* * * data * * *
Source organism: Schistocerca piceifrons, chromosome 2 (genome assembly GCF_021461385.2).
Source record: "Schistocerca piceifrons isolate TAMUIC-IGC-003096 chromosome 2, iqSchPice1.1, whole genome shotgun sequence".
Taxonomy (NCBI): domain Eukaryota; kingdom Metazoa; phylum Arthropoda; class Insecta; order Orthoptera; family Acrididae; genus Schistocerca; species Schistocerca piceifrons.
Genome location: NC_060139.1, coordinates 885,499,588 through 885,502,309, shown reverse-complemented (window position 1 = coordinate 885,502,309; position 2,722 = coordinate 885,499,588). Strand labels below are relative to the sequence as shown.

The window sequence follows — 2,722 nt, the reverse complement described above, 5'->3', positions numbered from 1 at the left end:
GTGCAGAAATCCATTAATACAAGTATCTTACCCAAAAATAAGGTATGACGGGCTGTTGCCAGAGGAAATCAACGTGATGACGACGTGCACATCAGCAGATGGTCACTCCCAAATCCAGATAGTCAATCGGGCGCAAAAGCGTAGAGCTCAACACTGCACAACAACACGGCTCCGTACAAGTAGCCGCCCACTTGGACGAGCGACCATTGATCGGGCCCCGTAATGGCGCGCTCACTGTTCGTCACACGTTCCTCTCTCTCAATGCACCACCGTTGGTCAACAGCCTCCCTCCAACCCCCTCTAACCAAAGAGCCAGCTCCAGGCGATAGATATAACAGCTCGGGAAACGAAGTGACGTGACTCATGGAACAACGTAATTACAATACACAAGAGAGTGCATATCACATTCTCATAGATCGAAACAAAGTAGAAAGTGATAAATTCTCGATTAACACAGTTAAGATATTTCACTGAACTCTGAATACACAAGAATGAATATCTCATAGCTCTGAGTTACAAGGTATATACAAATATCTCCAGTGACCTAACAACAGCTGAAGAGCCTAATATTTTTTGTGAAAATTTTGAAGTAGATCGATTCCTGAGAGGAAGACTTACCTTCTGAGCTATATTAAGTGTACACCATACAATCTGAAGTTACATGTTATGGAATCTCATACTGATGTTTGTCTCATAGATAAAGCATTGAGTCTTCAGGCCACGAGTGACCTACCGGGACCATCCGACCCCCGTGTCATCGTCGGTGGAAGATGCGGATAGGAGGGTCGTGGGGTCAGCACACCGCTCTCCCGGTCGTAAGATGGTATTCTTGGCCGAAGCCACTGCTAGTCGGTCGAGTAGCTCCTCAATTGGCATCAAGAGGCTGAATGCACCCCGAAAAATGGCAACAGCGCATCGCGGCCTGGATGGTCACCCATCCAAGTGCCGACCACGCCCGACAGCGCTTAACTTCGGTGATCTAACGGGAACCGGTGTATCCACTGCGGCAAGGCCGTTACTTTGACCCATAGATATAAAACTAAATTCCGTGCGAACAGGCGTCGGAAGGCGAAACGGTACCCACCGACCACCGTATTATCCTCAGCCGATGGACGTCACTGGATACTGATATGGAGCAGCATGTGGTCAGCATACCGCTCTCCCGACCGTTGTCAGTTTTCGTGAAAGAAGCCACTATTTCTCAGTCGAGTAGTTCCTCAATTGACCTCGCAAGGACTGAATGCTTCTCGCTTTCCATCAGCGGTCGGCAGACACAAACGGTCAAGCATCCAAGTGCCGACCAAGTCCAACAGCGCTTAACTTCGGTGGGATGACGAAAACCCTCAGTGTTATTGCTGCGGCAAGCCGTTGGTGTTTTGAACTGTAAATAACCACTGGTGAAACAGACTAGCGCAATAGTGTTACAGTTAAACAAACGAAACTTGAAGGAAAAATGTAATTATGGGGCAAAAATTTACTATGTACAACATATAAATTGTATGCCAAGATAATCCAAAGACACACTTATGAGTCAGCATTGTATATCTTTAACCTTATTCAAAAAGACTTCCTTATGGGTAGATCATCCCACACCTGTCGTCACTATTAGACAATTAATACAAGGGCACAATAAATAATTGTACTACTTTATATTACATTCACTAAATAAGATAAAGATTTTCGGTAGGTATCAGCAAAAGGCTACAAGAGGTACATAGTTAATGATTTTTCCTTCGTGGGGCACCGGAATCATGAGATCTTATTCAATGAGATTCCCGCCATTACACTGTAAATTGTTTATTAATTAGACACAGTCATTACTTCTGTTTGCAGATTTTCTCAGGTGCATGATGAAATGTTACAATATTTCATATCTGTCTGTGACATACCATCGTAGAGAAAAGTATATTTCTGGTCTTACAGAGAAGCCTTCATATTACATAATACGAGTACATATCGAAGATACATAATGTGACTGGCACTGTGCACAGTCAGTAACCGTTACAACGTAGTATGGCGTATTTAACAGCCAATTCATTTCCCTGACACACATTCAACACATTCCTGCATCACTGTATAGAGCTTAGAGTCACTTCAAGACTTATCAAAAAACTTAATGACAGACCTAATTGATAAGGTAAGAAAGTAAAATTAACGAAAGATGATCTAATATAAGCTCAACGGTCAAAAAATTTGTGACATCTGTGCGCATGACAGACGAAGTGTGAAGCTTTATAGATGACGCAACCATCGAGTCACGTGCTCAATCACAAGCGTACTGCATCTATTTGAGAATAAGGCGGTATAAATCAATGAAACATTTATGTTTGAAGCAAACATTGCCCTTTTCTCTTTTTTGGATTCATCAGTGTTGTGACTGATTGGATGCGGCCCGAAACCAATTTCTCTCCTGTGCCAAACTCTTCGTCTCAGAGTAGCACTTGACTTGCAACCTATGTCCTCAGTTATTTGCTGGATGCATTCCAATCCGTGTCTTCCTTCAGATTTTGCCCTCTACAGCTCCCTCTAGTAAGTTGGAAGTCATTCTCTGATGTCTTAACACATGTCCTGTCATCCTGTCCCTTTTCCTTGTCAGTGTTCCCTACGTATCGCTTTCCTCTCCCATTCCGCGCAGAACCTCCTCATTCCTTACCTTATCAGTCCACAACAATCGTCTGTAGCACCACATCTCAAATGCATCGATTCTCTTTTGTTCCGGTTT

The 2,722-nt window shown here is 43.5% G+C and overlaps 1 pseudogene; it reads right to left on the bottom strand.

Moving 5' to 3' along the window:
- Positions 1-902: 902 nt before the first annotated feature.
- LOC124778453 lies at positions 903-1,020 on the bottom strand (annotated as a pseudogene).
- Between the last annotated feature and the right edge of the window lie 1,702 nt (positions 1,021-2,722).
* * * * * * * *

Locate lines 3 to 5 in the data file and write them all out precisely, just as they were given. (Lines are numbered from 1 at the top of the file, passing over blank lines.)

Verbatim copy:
Taxonomy (NCBI): domain Eukaryota; kingdom Metazoa; phylum Arthropoda; class Insecta; order Orthoptera; family Acrididae; genus Schistocerca; species Schistocerca piceifrons.
Genome location: NC_060139.1, coordinates 885,499,588 through 885,502,309, shown reverse-complemented (window position 1 = coordinate 885,502,309; position 2,722 = coordinate 885,499,588). Strand labels below are relative to the sequence as shown.

The window sequence follows — 2,722 nt, the reverse complement described above, 5'->3', positions numbered from 1 at the left end: